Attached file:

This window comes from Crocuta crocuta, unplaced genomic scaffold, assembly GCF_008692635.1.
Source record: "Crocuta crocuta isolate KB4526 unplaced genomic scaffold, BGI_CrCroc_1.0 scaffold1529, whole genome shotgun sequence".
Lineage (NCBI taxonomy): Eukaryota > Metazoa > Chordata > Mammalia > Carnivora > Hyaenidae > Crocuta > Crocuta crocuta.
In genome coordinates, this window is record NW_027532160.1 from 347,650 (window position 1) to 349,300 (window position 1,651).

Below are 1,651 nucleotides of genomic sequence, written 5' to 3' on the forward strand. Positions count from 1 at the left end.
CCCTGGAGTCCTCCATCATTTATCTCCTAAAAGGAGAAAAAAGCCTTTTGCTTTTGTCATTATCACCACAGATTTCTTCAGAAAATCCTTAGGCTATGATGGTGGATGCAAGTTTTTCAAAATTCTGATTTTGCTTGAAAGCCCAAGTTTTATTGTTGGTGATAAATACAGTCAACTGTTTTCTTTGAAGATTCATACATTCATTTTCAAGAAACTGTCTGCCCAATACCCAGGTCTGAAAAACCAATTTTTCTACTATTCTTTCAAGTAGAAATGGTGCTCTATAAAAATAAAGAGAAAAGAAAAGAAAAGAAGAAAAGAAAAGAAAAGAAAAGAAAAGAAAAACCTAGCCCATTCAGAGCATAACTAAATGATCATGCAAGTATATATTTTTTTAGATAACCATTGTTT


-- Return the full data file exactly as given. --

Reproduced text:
This window comes from Crocuta crocuta, unplaced genomic scaffold, assembly GCF_008692635.1.
Source record: "Crocuta crocuta isolate KB4526 unplaced genomic scaffold, BGI_CrCroc_1.0 scaffold1529, whole genome shotgun sequence".
Lineage (NCBI taxonomy): Eukaryota > Metazoa > Chordata > Mammalia > Carnivora > Hyaenidae > Crocuta > Crocuta crocuta.
In genome coordinates, this window is record NW_027532160.1 from 347,650 (window position 1) to 349,300 (window position 1,651).

Below are 1,651 nucleotides of genomic sequence, written 5' to 3' on the forward strand. Positions count from 1 at the left end.
CCCTGGAGTCCTCCATCATTTATCTCCTAAAAGGAGAAAAAAGCCTTTTGCTTTTGTCATTATCACCACAGATTTCTTCAGAAAATCCTTAGGCTATGATGGTGGATGCAAGTTTTTCAAAATTCTGATTTTGCTTGAAAGCCCAAGTTTTATTGTTGGTGATAAATACAGTCAACTGTTTTCTTTGAAGATTCATACATTCATTTTCAAGAAACTGTCTGCCCAATACCCAGGTCTGAAAAACCAATTTTTCTACTATTCTTTCAAGTAGAAATGGTGCTCTATAAAAATAAAGAGAAAAGAAAAGAAAAGAAGAAAAGAAAAGAAAAGAAAAGAAAAGAAAAACCTAGCCCATTCAGAGCATAACTAAATGATCATGCAAGTATATATTTTTTTAGATAACCATTGTTT